Never feel embarrassed about your pronunciation again

When you start working with SAUNDZ, your first impression may be that the application is too simple.  However, this is exactly how it should be, considering the fact that you’re starting from the basics in your pronunciation learning.

All these sounds will seem familiar to you.  But, do you know how to pronounce them correctly?

Each American English sound contains elements that one may not be aware of until he or she tries to pronounce the sound the way native speakers of American English do.  Only then can you realize that the correct pronunciation of a sound is a matter of proper practice, which requires knowledge of the basics of American English phonology.

The fact that SAUNDZ includes more than 400 words with dictionary definitions should be further proof of how simple the SAUNDZ’ approach is.  Most of the words you will encounter in SAUNDZ are simple mono- or di-syllabic words.  However, if you look more closely you may realize that they are not as simple as they appear.

Our experience has given us the opportunity to work with many foreign language students and they have told us the sounds that, because of their native language, they have found most challenging.  Check out the list of the words below and ask yourself: Am I absolutely sure that I can pronounce all of these correctly?

What should I practice?

Chinese Pronunciation

Chinese native speaker?

  • /r /- /l/ distinction: “rip” and “lip”
  • /w/ as in “want”
  • /tʃ/ as in “chip”
  • /dʒ/ as in “jobs”
  • /ɪ/ – /i/ vowel length distinction: “sit” and “seat”
Hindu pronunciation

Hindu/Urdu native speaker?

  • /t/ – /θ/ – distinction: “tick” and “thick”
  • /r/ sound as in “red”, “through”, “purr”
  • /v/ and /w/ distinction: “vest” and “west”
  • /aʊ/ as in “how”
  • /aɪ/ as in “spy”

Russian Slavic pronunciation

Russian/Slavic language native speaker?

  • /r/ as in “roll” and “pure”
  • /t/ – /θ/ distinction “pat” and “path”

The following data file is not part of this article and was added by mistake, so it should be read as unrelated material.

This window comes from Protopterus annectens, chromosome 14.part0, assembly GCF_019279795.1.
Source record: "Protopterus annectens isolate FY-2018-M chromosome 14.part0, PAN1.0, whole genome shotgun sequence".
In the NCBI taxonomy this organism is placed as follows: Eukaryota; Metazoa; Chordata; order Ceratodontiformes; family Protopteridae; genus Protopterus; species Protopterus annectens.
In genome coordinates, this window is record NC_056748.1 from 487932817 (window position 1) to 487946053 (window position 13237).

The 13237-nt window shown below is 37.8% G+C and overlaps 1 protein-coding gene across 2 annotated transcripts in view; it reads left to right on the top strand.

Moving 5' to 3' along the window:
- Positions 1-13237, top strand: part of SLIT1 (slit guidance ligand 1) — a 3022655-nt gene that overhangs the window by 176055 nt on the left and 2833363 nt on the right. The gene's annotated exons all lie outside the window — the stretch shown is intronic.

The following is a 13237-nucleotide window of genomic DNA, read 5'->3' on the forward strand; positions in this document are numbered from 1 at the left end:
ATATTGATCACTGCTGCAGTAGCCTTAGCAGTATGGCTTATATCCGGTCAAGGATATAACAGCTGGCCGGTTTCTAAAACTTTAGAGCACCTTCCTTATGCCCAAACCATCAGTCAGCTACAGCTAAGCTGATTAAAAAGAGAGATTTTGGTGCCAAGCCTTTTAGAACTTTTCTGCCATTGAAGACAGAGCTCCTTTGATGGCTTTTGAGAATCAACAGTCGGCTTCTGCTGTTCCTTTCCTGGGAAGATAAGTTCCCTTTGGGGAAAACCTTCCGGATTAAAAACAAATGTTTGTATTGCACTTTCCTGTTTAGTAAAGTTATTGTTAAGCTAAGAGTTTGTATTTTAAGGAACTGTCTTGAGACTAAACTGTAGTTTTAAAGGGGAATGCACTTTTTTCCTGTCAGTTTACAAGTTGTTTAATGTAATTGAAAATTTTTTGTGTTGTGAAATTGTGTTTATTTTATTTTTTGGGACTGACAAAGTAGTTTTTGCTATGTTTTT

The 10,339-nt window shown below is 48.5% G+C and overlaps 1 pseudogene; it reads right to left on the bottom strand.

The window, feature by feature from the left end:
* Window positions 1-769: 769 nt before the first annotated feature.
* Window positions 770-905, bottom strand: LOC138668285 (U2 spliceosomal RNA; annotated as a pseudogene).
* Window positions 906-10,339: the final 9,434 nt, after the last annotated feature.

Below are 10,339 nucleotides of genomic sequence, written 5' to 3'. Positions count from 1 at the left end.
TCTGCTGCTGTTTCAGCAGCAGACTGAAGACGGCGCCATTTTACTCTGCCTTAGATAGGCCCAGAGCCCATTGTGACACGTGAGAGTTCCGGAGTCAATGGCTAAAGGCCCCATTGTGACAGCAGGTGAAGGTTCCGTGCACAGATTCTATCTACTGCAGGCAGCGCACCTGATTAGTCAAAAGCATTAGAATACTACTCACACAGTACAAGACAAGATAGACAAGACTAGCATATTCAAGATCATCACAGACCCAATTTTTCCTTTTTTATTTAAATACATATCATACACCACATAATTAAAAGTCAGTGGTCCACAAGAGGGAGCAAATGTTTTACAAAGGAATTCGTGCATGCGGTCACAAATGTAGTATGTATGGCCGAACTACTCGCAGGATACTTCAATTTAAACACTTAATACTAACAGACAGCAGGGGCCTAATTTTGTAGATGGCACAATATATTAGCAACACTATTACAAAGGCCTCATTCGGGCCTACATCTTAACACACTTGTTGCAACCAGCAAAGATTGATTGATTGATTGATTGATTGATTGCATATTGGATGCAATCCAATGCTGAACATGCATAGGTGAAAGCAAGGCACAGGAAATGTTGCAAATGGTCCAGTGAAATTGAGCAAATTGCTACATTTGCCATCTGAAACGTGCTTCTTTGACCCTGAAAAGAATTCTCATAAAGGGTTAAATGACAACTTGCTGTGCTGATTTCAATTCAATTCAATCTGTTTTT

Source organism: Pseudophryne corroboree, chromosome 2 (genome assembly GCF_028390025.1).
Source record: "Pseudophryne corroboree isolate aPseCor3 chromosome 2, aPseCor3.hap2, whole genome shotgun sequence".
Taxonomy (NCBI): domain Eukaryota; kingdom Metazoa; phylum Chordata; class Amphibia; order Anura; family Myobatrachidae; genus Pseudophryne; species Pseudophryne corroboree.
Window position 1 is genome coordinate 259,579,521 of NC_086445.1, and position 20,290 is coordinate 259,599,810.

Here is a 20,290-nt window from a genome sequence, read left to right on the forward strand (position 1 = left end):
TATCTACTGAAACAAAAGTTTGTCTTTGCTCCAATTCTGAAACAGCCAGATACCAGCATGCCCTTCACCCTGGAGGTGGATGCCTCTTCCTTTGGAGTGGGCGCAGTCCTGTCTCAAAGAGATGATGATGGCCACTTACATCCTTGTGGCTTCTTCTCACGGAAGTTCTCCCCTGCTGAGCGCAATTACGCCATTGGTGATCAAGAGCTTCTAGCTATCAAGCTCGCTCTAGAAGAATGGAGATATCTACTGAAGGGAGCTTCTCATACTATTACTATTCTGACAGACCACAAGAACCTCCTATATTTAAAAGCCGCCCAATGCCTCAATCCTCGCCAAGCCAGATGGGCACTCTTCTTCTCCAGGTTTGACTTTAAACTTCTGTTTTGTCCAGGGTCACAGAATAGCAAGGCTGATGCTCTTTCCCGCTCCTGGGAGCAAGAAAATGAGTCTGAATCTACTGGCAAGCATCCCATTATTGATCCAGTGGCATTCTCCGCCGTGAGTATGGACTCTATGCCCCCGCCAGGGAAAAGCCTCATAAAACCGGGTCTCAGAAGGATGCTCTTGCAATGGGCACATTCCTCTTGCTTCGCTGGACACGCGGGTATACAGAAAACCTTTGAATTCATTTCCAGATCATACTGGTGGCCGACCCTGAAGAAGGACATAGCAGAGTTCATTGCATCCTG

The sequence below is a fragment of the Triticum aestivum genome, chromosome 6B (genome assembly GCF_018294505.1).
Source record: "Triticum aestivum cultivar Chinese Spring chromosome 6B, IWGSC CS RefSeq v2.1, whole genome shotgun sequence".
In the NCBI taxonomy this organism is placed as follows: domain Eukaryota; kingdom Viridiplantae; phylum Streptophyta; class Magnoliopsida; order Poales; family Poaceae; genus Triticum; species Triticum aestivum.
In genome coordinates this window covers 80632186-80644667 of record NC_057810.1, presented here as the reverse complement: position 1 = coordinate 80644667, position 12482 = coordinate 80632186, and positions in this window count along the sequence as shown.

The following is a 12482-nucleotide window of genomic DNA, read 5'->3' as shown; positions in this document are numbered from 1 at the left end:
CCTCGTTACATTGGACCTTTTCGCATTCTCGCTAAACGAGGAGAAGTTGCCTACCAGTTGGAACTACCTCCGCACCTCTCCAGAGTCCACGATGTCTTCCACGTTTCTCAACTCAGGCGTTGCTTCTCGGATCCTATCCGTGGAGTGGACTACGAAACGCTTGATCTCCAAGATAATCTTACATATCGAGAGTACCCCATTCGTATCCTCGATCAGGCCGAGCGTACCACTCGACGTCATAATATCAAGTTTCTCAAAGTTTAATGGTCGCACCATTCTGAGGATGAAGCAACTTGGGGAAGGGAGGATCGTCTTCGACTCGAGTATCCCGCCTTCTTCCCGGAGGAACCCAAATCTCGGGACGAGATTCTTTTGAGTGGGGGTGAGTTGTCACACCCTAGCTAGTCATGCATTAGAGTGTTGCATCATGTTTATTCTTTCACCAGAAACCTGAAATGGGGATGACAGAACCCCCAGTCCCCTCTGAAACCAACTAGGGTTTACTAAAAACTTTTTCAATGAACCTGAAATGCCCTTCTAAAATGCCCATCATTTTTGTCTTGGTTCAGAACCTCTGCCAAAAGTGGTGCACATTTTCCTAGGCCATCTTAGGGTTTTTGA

• /d/ – /ð/ distinction “dan” and “than”
  • /ə/  as in “about”
  • /w/ -/v/ distinction: “wane” and “vane”
Turkish pronunciation

Turkish native speaker?

  • /d/ – /ð/ distinction “dan” and “than”
  • /t/ – /θ/ distinction: “tick” and “thick”
  • /s/ – /z/ distinction: “see” and “zee”
  • /r/ sound as in “red”, “through”, “purr”
  • /j/ as in “your”

Japanese pronunciation

Japanese native speaker?

  • /r/ – /l/ distinction: “rip” and “lip”
  • /ʃ/ – /ʒ/ distinction – “shoe” and “zhoo”
  • /ɪ/ – /i/ vowel length: “pick” and “peak”
  • /t/ – /θ/ – distinction: “tick” and “thick”
  • /d/ – /ð/ distinction “dan” and “than”
Korean pronunciation

Korean native speaker?

  • /f/ as in “fat”
  • /v/ as in “veal”
  • /z/ as in “zee”
  • /θ/ as in “think”
  • consonant group sk as in “skate”

Spanish pronunciation

Spanish native speaker?

  • /r/ sound as in “red”, “through”, “purr”
  • /b/ – /v/ distinction: “bat” and “vat
  • /ʃ/  as in “shut”
  • /tʃ/ as in “chip”
  • initial consonant groups that start with the /s/ sound
German pronunciation

German native speaker?

  • /s/ – /θ/ distinction: “sick” and “thick”
  • /z/ – /ð/ distinction: “seize” and “seethe”
  • /æ/ as in: “sash”
  • /l/ as in “lip” and “smell”
  • final /r/ consonant as in: “purr” and “pure”

French pronunciation

French native speaker?

  • /r/ as in “roll” and “pure”
  • /h/ as in “hat”
  • /ɪ/ – /i/ vowel length distinction: “pick” and “peak”
  • /tʃ/ as in “chip”
  • /ʒ/ as in “zhoo” and “rouge”
Italian pronunciation

Italian native speaker?

  • /ɪ/ – /i/ vowel length: “pick” and “peak”
  • /æ/ as in: “sash”
  • /θ/ as in “think”
  • /h/ as in “hat”
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